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FILE - In this July 27, 2020, file photo, Nurse Kathe Olmstead prepares a shot that is part of a possible COVID-19 vaccine, developed by the National Institutes of Health and Moderna Inc., in Binghamton, N.Y. The U.S. Food and Drug Administration will hold a meeting to discuss the process of approving COVID-19 vaccines.

COVID-19 has claimed the life of one more person, taking the overall fatalities locally to 104.

In its update yesterday, the Ministry of Health said the victim was an elderly male with pre-existing medical conditions.

The ministry also confirmed 41 new infections yesterday but noted this was from samples taken from October 20-22. The latest cases brought the total number of infections since March 12 up to 5,487.

Despite the new infections, the number of active cases decreased following the release of 69 people from the ministry’s care. Some 16 people discharged from public health facilities while 53 were cleared following home self-isolation as recovered community cases—taking the number of people who have recovered from the virus to 3,945. The number of active cases now stands at 1,438, of which 1,317 are in home self-isolation, while there are 77 patients at hospital, 44 at step-down/transitional facilities and 266 in state quarantine.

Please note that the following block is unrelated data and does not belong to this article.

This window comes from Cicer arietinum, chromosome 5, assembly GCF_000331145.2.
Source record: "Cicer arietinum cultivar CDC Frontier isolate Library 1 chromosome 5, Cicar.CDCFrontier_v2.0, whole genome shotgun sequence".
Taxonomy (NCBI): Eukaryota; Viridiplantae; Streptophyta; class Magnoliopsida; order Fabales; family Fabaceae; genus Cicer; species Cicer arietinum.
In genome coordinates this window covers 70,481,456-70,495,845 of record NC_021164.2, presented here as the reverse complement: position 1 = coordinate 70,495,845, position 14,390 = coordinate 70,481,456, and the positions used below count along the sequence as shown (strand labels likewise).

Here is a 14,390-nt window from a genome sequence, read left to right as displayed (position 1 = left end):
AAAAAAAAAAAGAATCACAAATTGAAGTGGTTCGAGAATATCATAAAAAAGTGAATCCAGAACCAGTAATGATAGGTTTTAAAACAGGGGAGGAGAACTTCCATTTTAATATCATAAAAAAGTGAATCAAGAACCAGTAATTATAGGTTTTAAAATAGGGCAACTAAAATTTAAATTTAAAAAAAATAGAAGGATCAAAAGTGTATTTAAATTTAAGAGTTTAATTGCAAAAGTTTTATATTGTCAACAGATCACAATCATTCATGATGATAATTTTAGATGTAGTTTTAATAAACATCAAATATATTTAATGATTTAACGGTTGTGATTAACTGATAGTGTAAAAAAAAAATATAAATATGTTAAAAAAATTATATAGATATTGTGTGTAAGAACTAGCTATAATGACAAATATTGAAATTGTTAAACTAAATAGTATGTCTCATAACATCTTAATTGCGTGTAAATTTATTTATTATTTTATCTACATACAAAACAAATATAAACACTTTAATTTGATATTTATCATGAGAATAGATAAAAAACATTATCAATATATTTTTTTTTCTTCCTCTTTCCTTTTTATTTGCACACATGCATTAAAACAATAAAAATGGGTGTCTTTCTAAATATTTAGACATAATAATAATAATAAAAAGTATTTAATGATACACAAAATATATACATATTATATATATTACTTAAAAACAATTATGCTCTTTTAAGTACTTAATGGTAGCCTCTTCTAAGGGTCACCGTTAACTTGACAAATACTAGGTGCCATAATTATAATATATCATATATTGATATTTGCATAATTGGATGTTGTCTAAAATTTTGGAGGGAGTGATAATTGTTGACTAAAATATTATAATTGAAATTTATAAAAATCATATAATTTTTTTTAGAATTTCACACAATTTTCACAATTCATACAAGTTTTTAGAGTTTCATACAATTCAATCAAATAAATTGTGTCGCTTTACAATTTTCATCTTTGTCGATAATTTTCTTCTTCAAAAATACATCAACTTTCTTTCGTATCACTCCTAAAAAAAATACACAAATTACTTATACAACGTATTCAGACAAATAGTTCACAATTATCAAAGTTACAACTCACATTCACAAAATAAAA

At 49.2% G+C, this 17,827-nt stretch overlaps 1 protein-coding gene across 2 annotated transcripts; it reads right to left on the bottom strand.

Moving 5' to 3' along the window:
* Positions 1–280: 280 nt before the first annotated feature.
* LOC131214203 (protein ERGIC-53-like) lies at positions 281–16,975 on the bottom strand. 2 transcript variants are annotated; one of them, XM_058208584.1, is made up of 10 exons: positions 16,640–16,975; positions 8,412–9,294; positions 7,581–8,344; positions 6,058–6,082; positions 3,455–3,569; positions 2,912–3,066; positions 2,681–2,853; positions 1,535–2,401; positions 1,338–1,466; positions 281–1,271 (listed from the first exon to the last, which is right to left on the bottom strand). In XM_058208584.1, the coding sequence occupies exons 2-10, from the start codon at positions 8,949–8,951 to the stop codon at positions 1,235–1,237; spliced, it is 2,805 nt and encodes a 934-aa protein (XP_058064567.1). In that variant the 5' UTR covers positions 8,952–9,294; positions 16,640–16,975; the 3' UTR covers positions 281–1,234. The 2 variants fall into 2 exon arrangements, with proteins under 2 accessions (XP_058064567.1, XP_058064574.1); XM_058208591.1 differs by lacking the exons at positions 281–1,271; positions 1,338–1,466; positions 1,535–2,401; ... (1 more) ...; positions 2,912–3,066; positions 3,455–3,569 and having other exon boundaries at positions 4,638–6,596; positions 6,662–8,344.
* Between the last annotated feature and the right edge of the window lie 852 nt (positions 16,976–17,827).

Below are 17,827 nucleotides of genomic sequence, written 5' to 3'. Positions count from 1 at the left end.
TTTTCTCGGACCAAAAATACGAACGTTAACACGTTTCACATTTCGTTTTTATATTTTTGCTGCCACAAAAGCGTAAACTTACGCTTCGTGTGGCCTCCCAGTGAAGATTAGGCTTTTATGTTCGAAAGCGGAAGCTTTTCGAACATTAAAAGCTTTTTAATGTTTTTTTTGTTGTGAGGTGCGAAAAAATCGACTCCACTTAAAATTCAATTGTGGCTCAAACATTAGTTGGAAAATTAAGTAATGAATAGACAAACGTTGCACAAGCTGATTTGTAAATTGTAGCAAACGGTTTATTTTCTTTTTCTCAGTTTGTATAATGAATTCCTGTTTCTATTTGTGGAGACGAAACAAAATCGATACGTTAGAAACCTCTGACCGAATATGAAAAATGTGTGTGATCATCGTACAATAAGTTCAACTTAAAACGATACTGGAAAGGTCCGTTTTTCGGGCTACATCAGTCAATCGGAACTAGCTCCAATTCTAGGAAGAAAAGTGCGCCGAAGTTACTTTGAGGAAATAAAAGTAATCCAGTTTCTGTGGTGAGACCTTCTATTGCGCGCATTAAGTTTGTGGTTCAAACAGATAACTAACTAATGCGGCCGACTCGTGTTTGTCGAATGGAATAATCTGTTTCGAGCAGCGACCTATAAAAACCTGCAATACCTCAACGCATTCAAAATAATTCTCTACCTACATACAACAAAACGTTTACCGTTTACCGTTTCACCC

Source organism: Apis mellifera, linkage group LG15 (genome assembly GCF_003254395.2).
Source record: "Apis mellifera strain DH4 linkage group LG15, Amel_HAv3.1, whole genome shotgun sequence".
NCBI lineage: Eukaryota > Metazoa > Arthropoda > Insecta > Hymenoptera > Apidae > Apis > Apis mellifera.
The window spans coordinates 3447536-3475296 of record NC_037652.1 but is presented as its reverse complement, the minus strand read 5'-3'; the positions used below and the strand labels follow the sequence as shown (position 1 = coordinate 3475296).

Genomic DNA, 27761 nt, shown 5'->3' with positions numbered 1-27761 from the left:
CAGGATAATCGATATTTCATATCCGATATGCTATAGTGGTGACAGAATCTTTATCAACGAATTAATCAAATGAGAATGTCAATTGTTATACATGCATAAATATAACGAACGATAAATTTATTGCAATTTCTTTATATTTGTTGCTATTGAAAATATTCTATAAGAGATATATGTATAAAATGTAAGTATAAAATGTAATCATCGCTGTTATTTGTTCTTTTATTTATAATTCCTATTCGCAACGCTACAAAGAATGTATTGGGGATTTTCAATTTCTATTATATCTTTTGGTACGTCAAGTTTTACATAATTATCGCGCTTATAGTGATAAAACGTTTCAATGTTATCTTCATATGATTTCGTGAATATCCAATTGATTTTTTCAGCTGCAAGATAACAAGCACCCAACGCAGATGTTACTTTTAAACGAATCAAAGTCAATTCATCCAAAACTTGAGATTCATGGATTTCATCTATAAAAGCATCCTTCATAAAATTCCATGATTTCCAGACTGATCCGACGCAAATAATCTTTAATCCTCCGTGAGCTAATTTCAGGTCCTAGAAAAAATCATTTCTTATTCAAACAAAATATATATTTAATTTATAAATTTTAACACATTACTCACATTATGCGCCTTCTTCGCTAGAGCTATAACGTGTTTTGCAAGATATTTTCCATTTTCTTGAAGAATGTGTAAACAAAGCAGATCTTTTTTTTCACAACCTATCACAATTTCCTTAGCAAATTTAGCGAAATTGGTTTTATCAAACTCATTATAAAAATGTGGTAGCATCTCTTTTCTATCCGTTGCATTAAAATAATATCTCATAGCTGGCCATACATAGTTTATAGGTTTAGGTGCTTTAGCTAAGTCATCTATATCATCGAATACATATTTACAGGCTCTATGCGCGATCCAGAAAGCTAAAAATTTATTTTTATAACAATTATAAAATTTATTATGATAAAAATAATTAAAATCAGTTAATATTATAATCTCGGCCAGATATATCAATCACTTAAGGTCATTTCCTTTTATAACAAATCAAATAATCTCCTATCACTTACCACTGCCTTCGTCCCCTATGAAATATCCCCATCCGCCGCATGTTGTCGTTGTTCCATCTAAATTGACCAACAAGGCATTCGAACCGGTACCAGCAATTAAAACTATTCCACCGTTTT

Meanwhile, the T&T Police Service (TTPS) will be stepping up its monitoring of COVID-19 patients who are being home quarantined.

In a release yesterday, Acting Commissioner of Police McDonald Jacob said officers had started the process of flagging persons suspected of breaching their quarantine orders.

He said the TTPS had initiated a pilot project which will be used as a guide to determine the scale of operations needed to fully implement this monitoring system.

“Police teams will wear full Personal Protective Equipment when they effect arrests of offenders. Otherwise, visits to verify compliance with quarantine continue to be performed by officers who wear masks and gloves, while maintaining a safe distance,” Jacob said.

“The special teams may be accompanied by health officials for the issuance of fresh orders in certain cases.”

To date, all of the persons who tested positive and were flagged and visited by the special teams were found at their quarantine location, the TTPS release noted.

Jacob reminded citizens that breaching their quarantine carries a fine of $6,000 or six months in prison.

He added: “Citizens are advised that police officers can enter premises without a warrant, to enforce compliance with the Quarantine Act and that the TTPS is prepared to prosecute those who breach the quarantine orders to the fullest extent of the law.”